GM Strike May Have Cost Carmaker Over $1 Billion, JPMorgan Says
(Bloomberg) -- The workers strike at General Motors Co., currently in its third week, may have already cost the carmaker over $1 billion, JPMorgan analyst Ryan Brinkman wrote in a note to clients.
The analyst estimated the cost to date to be around $1.14 billion. Brinkman said it was likely that GM will be able to recover a portion of the lost profits by shifting production from third quarter into fourth quarter. GM is estimated to be losing about $82 million of potential profit in North America every day the strike wears on, Brinkman said.
In its second week, when virtually all of GM’s North American assembly was off-line, the strike led to the carmaker losing about $575 million of potential profit, Brinkman said. In the first week, the losses were a little lower, at about $480 million, given only partial shutdown of Canadian and Mexican assembly lines.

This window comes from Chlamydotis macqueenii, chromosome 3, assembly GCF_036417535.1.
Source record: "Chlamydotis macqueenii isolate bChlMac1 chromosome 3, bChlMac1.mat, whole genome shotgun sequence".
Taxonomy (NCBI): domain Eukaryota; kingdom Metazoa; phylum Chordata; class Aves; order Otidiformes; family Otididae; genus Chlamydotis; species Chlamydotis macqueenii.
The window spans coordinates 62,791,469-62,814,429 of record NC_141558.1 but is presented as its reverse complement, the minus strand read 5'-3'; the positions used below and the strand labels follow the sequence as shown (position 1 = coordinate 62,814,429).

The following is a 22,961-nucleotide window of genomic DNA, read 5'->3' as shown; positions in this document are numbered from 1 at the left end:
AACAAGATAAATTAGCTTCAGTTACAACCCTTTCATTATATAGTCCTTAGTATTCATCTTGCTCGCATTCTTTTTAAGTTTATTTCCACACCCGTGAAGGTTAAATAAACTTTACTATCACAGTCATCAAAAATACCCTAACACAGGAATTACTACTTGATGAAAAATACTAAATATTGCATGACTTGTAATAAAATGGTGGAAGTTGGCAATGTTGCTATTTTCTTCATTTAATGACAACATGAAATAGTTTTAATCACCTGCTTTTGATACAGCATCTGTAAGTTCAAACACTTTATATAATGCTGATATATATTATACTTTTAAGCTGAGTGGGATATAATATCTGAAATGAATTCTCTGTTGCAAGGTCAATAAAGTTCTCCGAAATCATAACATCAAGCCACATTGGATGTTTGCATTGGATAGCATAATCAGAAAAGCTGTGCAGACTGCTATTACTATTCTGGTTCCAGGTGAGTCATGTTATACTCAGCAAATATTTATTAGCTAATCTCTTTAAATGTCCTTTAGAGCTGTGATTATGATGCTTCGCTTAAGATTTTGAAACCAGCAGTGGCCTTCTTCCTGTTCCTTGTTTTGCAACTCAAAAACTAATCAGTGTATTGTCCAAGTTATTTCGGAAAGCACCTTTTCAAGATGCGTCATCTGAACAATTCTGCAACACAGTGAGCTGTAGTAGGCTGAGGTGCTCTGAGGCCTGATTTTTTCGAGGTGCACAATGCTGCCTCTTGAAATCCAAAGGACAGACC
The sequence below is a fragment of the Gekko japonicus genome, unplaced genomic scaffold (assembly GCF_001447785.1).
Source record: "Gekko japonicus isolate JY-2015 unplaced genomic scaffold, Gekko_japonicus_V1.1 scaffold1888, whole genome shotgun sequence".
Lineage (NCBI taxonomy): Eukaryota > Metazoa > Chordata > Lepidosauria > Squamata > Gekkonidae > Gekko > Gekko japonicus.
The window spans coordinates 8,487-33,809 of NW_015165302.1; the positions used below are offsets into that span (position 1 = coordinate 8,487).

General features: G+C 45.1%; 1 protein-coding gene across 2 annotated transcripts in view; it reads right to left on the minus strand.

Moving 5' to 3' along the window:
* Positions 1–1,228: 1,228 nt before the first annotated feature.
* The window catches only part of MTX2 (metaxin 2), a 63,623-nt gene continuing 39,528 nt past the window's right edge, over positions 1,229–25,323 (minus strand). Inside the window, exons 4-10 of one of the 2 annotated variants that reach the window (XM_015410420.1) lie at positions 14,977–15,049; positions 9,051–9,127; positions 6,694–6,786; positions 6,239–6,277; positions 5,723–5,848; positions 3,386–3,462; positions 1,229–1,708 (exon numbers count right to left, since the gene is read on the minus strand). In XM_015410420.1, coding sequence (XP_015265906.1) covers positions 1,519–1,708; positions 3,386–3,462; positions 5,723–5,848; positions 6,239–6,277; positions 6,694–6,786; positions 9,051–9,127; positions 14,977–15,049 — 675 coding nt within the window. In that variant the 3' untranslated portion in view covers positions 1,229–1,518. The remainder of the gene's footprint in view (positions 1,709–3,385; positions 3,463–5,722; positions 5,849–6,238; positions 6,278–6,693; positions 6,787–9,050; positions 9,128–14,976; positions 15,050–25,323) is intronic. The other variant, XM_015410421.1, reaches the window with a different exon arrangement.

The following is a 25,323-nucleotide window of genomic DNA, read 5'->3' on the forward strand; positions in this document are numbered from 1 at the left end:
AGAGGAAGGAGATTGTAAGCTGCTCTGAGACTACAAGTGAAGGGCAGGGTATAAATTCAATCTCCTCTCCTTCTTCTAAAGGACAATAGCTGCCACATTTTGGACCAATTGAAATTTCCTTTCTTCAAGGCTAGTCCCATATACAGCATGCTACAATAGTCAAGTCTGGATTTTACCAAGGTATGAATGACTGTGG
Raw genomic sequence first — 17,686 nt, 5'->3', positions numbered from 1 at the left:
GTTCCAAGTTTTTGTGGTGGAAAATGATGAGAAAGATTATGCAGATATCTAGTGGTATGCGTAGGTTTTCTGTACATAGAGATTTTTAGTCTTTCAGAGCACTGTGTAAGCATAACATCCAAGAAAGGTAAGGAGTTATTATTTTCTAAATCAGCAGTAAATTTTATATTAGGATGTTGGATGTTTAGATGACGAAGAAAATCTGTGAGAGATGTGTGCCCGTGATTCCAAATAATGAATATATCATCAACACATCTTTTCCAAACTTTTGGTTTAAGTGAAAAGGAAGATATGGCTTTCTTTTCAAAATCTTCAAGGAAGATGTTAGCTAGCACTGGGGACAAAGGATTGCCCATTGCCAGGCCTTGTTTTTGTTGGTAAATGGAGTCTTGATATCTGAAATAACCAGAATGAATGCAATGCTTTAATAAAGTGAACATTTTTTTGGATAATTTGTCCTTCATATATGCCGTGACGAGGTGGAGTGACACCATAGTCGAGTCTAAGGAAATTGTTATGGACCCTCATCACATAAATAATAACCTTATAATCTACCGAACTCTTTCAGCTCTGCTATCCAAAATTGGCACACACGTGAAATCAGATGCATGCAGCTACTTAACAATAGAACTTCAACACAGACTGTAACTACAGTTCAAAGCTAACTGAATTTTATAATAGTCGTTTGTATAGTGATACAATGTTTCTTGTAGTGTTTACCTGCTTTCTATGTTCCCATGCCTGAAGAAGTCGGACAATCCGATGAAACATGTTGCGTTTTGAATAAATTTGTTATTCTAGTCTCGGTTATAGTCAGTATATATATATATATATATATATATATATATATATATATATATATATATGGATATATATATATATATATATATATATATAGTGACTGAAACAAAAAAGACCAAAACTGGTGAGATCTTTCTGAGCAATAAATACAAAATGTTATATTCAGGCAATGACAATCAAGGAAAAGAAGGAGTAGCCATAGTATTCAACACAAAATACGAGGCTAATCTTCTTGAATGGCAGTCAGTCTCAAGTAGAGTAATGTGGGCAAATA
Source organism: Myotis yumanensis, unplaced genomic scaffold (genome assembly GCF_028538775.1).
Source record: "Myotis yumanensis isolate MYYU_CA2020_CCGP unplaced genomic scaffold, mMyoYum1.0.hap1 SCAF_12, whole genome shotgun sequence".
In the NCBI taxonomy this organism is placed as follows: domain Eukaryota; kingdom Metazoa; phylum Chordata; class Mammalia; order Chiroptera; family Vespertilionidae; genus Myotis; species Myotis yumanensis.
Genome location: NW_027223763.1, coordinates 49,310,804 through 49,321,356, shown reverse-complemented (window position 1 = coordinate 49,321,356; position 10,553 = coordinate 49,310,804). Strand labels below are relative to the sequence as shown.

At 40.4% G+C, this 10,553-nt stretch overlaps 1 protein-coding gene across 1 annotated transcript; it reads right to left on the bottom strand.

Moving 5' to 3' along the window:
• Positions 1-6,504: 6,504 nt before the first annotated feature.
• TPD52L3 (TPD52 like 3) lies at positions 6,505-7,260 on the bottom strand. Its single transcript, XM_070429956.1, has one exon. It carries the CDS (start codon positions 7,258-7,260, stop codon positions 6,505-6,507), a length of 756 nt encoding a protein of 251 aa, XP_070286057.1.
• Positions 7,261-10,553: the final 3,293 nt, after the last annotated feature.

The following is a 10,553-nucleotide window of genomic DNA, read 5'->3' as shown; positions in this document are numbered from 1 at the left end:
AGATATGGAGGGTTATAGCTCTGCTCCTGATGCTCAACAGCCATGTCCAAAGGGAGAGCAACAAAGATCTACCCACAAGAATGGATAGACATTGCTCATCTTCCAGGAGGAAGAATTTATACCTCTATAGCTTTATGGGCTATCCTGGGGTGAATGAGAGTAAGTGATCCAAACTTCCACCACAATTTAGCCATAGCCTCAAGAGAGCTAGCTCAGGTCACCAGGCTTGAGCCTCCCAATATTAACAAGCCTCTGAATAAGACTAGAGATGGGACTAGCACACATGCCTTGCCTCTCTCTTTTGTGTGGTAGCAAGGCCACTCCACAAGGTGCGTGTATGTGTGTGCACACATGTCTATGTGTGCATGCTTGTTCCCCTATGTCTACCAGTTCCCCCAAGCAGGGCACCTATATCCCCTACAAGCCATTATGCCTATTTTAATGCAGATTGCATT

Among auto suppliers, Brinkman estimated American Axle & Manufacturing Holdings Inc. and Tenneco Inc. were the most impacted.
“Cash impact to bite right away at GM but likely not until fourth-quarter for suppliers,” the analyst wrote, adding that since suppliers are typically paid by automakers only after about 60 days or more, they possibly won’t feel the cash impact of the strike until the fourth quarter.
GM shares fell as much as 0.8% on Tuesday in New York.
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